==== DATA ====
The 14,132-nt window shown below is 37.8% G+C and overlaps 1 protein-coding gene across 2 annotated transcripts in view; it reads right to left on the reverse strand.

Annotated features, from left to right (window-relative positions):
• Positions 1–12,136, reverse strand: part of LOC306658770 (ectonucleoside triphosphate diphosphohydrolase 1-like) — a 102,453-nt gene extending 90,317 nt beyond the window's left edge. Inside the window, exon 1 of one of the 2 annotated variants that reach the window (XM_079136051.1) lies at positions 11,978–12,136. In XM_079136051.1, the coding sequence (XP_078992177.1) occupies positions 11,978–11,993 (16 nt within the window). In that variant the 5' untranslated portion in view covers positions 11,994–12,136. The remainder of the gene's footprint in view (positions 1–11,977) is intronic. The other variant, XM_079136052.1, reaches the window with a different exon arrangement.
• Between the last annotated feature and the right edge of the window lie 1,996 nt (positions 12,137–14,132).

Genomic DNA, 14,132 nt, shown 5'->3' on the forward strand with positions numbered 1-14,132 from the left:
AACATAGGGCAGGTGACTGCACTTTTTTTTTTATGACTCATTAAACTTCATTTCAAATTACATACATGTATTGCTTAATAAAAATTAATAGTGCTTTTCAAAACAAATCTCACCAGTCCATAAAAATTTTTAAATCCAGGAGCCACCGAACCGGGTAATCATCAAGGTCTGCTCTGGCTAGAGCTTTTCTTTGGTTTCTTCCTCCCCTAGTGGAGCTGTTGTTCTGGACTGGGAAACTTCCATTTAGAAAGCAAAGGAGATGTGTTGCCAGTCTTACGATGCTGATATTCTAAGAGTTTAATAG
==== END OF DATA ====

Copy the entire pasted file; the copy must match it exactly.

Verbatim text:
The 14,132-nt window shown below is 37.8% G+C and overlaps 1 protein-coding gene across 2 annotated transcripts in view; it reads right to left on the reverse strand.

Annotated features, from left to right (window-relative positions):
• Positions 1–12,136, reverse strand: part of LOC306658770 (ectonucleoside triphosphate diphosphohydrolase 1-like) — a 102,453-nt gene extending 90,317 nt beyond the window's left edge. Inside the window, exon 1 of one of the 2 annotated variants that reach the window (XM_079136051.1) lies at positions 11,978–12,136. In XM_079136051.1, the coding sequence (XP_078992177.1) occupies positions 11,978–11,993 (16 nt within the window). In that variant the 5' untranslated portion in view covers positions 11,994–12,136. The remainder of the gene's footprint in view (positions 1–11,977) is intronic. The other variant, XM_079136052.1, reaches the window with a different exon arrangement.
• Between the last annotated feature and the right edge of the window lie 1,996 nt (positions 12,137–14,132).

Genomic DNA, 14,132 nt, shown 5'->3' on the forward strand with positions numbered 1-14,132 from the left:
AACATAGGGCAGGTGACTGCACTTTTTTTTTTATGACTCATTAAACTTCATTTCAAATTACATACATGTATTGCTTAATAAAAATTAATAGTGCTTTTCAAAACAAATCTCACCAGTCCATAAAAATTTTTAAATCCAGGAGCCACCGAACCGGGTAATCATCAAGGTCTGCTCTGGCTAGAGCTTTTCTTTGGTTTCTTCCTCCCCTAGTGGAGCTGTTGTTCTGGACTGGGAAACTTCCATTTAGAAAGCAAAGGAGATGTGTTGCCAGTCTTACGATGCTGATATTCTAAGAGTTTAATAG